Flail (weapon)

Spiked versions of long-handled peasant flails. From Paulus Hector Mair's combat manual Arte De Athletica

A flail is a weapon consisting of a striking head attached to a handle by a flexible rope, strap, or chain. The chief tactical virtue of the flail was its capacity to strike around a defender's shield or parry. Its chief liability was a lack of precision and the difficulty of using it in close combat, or closely ranked formations.

There are two broad types of flail: a long, two-handed infantry weapon with a cylindrical head, and a shorter weapon with a round metal striking head. The longer cylindrical-headed flail is a hand weapon derived from the agricultural tool of the same name, commonly used in threshing. It was primarily considered a peasant's weapon, and while not common, they were deployed in Germany and Central Europe in the later Late Middle Ages.[1] The smaller, more spherical-headed flail appears to be even less common; it appears occasionally in artwork from the 15th century onward, but many historians have expressed doubts that it ever saw use as an actual military weapon.

The peasant flail [ edit ]

16th century peasant rebels

In the Late Middle Ages, a particular type of flail appears in several works being used as a weapon, which consists of a very long shaft with a hinged, roughly cylindrical striking end. In most cases these are two-handed agricultural flails, which were sometimes employed as an improvised weapon by peasant armies conscripted into military service or engaged in popular uprisings. For example, in the 1420–1497 period, the Hussites fielded large numbers of peasant foot soldiers armed with this type of flail.[1][2][3]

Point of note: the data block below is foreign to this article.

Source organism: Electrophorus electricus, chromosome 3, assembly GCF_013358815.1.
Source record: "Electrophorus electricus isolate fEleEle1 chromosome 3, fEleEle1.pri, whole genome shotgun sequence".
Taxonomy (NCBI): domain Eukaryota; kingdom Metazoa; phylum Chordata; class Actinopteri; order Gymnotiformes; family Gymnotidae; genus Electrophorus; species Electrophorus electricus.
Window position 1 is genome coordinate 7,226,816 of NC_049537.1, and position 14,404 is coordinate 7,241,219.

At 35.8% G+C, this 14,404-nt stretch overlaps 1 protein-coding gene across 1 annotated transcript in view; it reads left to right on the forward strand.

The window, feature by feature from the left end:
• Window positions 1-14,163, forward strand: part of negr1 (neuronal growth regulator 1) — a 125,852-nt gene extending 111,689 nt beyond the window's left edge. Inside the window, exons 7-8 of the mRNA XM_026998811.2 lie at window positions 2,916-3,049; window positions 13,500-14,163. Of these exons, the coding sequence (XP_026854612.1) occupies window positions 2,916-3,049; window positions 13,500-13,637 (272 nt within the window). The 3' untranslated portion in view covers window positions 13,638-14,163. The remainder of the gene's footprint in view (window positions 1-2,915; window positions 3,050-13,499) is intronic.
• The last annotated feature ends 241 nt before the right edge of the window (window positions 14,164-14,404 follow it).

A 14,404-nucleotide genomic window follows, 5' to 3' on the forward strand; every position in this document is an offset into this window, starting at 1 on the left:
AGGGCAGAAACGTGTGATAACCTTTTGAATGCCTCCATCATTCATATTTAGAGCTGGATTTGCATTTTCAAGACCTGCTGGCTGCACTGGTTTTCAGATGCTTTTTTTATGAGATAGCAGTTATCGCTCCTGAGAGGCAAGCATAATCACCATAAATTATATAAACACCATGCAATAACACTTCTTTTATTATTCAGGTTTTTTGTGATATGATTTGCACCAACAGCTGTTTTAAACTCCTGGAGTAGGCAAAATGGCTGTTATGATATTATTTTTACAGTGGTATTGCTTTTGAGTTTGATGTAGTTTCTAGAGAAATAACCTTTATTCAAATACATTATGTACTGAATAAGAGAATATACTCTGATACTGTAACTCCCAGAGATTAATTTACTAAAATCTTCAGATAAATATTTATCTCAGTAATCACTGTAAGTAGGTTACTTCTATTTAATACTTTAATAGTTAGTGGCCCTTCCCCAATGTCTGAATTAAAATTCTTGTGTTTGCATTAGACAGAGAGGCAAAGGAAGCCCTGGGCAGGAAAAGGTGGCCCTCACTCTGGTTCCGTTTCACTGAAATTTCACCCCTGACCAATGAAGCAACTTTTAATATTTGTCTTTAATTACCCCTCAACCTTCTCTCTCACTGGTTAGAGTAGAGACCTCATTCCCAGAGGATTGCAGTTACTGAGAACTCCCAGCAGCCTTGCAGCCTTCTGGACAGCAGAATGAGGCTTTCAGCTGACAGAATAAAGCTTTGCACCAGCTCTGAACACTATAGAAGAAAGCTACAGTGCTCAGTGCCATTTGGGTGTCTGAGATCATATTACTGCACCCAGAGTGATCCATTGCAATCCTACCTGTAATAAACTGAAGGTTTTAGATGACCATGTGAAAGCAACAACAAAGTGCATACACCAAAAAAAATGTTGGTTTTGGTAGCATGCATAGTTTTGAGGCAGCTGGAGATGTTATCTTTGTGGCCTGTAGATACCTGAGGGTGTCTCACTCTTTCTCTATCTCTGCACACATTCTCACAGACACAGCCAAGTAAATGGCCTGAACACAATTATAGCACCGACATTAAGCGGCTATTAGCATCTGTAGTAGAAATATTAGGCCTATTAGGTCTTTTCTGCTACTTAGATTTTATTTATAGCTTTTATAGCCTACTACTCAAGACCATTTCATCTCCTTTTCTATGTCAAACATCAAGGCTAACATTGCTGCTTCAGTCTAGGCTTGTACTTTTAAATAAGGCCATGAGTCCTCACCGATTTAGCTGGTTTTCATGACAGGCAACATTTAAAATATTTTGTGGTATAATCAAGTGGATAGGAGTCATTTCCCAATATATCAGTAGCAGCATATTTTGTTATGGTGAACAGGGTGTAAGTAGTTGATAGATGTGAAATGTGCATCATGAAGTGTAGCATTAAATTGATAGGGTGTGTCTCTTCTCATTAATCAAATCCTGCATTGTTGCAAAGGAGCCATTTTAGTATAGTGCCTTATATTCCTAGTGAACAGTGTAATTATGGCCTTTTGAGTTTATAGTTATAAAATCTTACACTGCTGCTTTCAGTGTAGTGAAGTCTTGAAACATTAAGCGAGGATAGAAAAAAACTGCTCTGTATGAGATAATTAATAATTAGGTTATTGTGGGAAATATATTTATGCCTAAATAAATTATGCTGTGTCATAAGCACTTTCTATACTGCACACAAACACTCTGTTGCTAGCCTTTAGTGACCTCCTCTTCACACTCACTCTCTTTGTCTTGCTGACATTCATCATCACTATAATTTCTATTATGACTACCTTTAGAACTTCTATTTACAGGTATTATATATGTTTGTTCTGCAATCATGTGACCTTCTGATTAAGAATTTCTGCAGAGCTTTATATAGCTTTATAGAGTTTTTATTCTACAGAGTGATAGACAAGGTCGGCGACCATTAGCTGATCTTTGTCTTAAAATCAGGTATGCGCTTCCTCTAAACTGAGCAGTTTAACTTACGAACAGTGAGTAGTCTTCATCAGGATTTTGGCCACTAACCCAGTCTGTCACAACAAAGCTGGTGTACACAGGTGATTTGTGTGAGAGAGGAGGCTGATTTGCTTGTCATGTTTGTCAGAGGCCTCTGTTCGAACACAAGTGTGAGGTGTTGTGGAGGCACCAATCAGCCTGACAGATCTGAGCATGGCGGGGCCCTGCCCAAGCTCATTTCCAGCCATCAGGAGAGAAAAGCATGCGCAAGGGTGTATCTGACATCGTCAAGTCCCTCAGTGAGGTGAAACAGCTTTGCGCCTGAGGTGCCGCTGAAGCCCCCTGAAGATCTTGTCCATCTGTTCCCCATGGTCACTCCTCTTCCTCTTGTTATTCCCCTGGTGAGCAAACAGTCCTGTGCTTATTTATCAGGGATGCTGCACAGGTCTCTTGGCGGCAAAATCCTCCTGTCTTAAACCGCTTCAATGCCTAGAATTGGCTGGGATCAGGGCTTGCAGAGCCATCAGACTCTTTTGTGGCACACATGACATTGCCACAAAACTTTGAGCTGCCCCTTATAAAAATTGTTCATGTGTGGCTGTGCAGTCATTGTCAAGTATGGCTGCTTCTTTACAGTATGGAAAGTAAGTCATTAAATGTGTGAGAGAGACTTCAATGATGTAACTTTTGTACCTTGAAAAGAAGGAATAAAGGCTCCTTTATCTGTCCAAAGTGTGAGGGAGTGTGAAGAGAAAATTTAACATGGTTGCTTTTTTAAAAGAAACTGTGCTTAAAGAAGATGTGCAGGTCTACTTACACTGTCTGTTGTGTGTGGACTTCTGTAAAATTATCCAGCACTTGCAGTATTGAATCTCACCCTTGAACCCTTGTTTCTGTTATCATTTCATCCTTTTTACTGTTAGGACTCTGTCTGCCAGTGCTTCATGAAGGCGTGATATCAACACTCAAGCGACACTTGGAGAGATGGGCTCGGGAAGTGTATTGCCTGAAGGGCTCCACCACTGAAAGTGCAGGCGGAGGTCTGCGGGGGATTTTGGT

Some of these weapons featured anti-personnel studs or spikes embedded in the striking end, or are shown being used by armored knights,[4] suggesting they were made or at least modified specifically to be used as weapons. Such modified flails were used in the German Peasants' War in the early 16th century.[5][6] Several German martial arts manuals or Fechtbücher from the 15th, 16th and 17th century feature illustrations and lessons on how to use the peasant flail (with or without spikes) or how to defend against it when attacked.[7][8][9][10]

The ball-and-chain flail [ edit ]

Modern representation of a one-handed flail
Detail from Battle between Heraclius and Chosroes, painted by Piero della Francesca circa 1452, showing a short flail with three spherical striking ends
Lithuanian hussar with kisten [lt; pl; ru] in his belt. Detail from Battle of Orsha painting, 1520–1534